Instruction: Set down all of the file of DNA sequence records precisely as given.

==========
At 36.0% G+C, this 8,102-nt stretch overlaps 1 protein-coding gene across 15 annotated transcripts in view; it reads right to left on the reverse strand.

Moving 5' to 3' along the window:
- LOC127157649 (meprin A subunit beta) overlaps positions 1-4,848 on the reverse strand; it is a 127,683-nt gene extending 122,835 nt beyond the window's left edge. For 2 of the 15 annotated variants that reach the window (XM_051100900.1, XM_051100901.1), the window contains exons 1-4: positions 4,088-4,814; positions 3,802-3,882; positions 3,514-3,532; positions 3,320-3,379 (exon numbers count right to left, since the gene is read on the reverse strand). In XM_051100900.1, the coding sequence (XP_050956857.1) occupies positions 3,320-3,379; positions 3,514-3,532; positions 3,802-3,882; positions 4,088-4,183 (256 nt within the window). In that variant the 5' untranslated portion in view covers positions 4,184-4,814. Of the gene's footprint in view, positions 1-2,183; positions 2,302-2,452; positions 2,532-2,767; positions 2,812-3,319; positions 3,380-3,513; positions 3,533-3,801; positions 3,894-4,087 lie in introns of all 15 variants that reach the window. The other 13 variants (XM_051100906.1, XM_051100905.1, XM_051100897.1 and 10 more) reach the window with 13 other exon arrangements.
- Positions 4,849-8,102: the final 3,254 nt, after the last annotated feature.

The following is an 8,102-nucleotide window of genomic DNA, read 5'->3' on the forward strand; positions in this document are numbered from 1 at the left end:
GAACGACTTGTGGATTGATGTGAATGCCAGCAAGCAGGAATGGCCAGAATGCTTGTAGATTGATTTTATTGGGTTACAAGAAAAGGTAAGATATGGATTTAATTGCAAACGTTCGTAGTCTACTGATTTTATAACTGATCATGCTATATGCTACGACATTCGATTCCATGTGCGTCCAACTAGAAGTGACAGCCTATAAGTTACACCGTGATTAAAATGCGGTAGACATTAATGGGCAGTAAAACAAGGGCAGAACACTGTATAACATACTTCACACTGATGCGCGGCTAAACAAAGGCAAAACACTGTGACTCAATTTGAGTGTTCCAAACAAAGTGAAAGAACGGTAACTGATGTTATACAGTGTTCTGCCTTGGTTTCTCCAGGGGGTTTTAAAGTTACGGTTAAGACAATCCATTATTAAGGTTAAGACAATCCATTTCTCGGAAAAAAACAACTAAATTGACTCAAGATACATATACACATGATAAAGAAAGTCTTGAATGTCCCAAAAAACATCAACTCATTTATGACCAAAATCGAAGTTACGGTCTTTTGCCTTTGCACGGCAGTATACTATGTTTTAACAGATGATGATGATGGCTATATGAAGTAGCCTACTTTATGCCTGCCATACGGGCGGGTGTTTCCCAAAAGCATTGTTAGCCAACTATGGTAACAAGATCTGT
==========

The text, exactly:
At 36.0% G+C, this 8,102-nt stretch overlaps 1 protein-coding gene across 15 annotated transcripts in view; it reads right to left on the reverse strand.

Moving 5' to 3' along the window:
- LOC127157649 (meprin A subunit beta) overlaps positions 1-4,848 on the reverse strand; it is a 127,683-nt gene extending 122,835 nt beyond the window's left edge. For 2 of the 15 annotated variants that reach the window (XM_051100900.1, XM_051100901.1), the window contains exons 1-4: positions 4,088-4,814; positions 3,802-3,882; positions 3,514-3,532; positions 3,320-3,379 (exon numbers count right to left, since the gene is read on the reverse strand). In XM_051100900.1, the coding sequence (XP_050956857.1) occupies positions 3,320-3,379; positions 3,514-3,532; positions 3,802-3,882; positions 4,088-4,183 (256 nt within the window). In that variant the 5' untranslated portion in view covers positions 4,184-4,814. Of the gene's footprint in view, positions 1-2,183; positions 2,302-2,452; positions 2,532-2,767; positions 2,812-3,319; positions 3,380-3,513; positions 3,533-3,801; positions 3,894-4,087 lie in introns of all 15 variants that reach the window. The other 13 variants (XM_051100906.1, XM_051100905.1, XM_051100897.1 and 10 more) reach the window with 13 other exon arrangements.
- Positions 4,849-8,102: the final 3,254 nt, after the last annotated feature.

The following is an 8,102-nucleotide window of genomic DNA, read 5'->3' on the forward strand; positions in this document are numbered from 1 at the left end:
GAACGACTTGTGGATTGATGTGAATGCCAGCAAGCAGGAATGGCCAGAATGCTTGTAGATTGATTTTATTGGGTTACAAGAAAAGGTAAGATATGGATTTAATTGCAAACGTTCGTAGTCTACTGATTTTATAACTGATCATGCTATATGCTACGACATTCGATTCCATGTGCGTCCAACTAGAAGTGACAGCCTATAAGTTACACCGTGATTAAAATGCGGTAGACATTAATGGGCAGTAAAACAAGGGCAGAACACTGTATAACATACTTCACACTGATGCGCGGCTAAACAAAGGCAAAACACTGTGACTCAATTTGAGTGTTCCAAACAAAGTGAAAGAACGGTAACTGATGTTATACAGTGTTCTGCCTTGGTTTCTCCAGGGGGTTTTAAAGTTACGGTTAAGACAATCCATTATTAAGGTTAAGACAATCCATTTCTCGGAAAAAAACAACTAAATTGACTCAAGATACATATACACATGATAAAGAAAGTCTTGAATGTCCCAAAAAACATCAACTCATTTATGACCAAAATCGAAGTTACGGTCTTTTGCCTTTGCACGGCAGTATACTATGTTTTAACAGATGATGATGATGGCTATATGAAGTAGCCTACTTTATGCCTGCCATACGGGCGGGTGTTTCCCAAAAGCATTGTTAGCCAACTATGGTAACAAGATCTGT